Jennifer Heaton-Amhrein, DATCP Land Resources Section Chief, reports that, according to a DATCP engineer, DATCP uses Atlas 14 data for the DNR CAFO Program, the DATCP Conservation Engineering Section, and the conservation partners we service and work with such as NRCS and County Land Conservation Departments have been using this revised rainfall data for projects since 2015 for the following types of practices:

• Animal waste storage facilities (manure, barnyard runoff, milk house waste)

• Feed storage area runoff collection and treatment

• Grassed and lined waterways

• Roof gutter and clean water diversion

• Vegetated Treatment Areas (VTA)

• Ponds

• Other erosion and sediment control practices (grade stabilization, Water & Sediment Control Basins, etc.)

The Atlas 14 rainfall data has been incorporated into the majority of hydrology programs and analysis tools that we use in designing conservation practices that use peak runoff and runoff volume calculations.

Nitrate standard

When pressed about the threat of nitrate contamination of groundwater aquifers in the Driftless, given the fractured karst geology of the region, the NOFD had this to say:

“The department has initiated rule changes related to ch. NR 151 [Runoff Management] to create targeted performance standards to protect groundwater quality… and is working with key public and agriculture industry stakeholders, state agencies, the State Legislature, the governor, and the general public to update NR 151 with a targeted nitrate standard.”

This is all fine and well, but the initial map released by WDNR for areas to be regulated by the proposed nitrate standard reveal that there are no areas to be included in Crawford County. The reasons for this is that there is insufficient data on well water quality to merit areas in the county being considered for more stringent rules.”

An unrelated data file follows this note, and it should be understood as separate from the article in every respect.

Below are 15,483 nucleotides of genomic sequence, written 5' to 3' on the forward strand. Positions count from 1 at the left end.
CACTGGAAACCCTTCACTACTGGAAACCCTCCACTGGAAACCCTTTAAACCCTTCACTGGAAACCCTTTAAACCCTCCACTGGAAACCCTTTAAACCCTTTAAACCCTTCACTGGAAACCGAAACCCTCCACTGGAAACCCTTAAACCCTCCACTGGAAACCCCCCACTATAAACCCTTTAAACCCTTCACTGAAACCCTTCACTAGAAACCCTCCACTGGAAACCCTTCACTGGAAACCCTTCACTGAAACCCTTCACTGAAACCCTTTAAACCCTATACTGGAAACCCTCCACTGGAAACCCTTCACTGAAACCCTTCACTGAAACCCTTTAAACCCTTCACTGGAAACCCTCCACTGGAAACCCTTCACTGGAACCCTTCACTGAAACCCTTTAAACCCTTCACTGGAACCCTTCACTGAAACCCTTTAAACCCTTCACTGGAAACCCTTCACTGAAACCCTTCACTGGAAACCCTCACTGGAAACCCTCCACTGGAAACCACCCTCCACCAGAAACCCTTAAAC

The cutoff for data that went into creating the map occurred well prior to the conclusion of the Driftless Area Water Study (DAWS) undertaken by Crawford, Vernon and Richland counties. The final results of that well water testing were released in June of 2020.

Since November of 2018, a total of five well water-testing initiatives have taken place in the three-county area. The Tainter Creek Watershed Council (TCWC) tested wells in Crawford County Utica Township and Vernon County Franklin Township. They tested wells on three occasions. Their first test was in November 2018 (44 samples), the second in November 2019 (39 samples), and the third in April 2021 (25 samples) in conjunction with the second round of DAWS testing.

DAWS well testing events occurred in October of 2020 (293 samples), and April 2021 (270 samples). In addition, Crawford Stewardship Project conducted a well water test in March of 2019 (53 samples).

In total, from these sampling events, 699 wells were tested in the three-county area between November of 2018 and April of 2021. Of those tests, 127 wells showed no nitrate detected (18 percent), and 206 wells showed a nitrate result of two mg/L or less (30 percent). In the mid-range of between 2.1-10 mg/L, 169 wells showed a nitrate result of between 2.1-5 mg/L (24 percent), and 128 of the wells showed a nitrate result of between 5.1-10 mg/L (18 percent). In the ‘unsafe to drink’ range of 10.1 mg/L or greater, a total 65 wells (nine percent) showed this result. Nineteen wells showed a nitrate result of between 10.1-20 mg/L (three percent), and seven wells showed a nitrate result of 20.1 mg/L or greater (one percent).

Specifically in Crawford County, Utica and Marietta townships have some of the highest levels of documented nitrate contamination of groundwater. Utica Township’s results indicate the high amounts of tests due to both DAWS as well as repeated testing events conducted by TCWC. What this reveals is that nitrate problems will come to light with adequate levels of testing. 

Subtracting the high levels of testing from TCWC events, Marietta Township with only average levels of testing is already showing high levels (25 percent of wells with nitrate levels at the unsafe to drink level).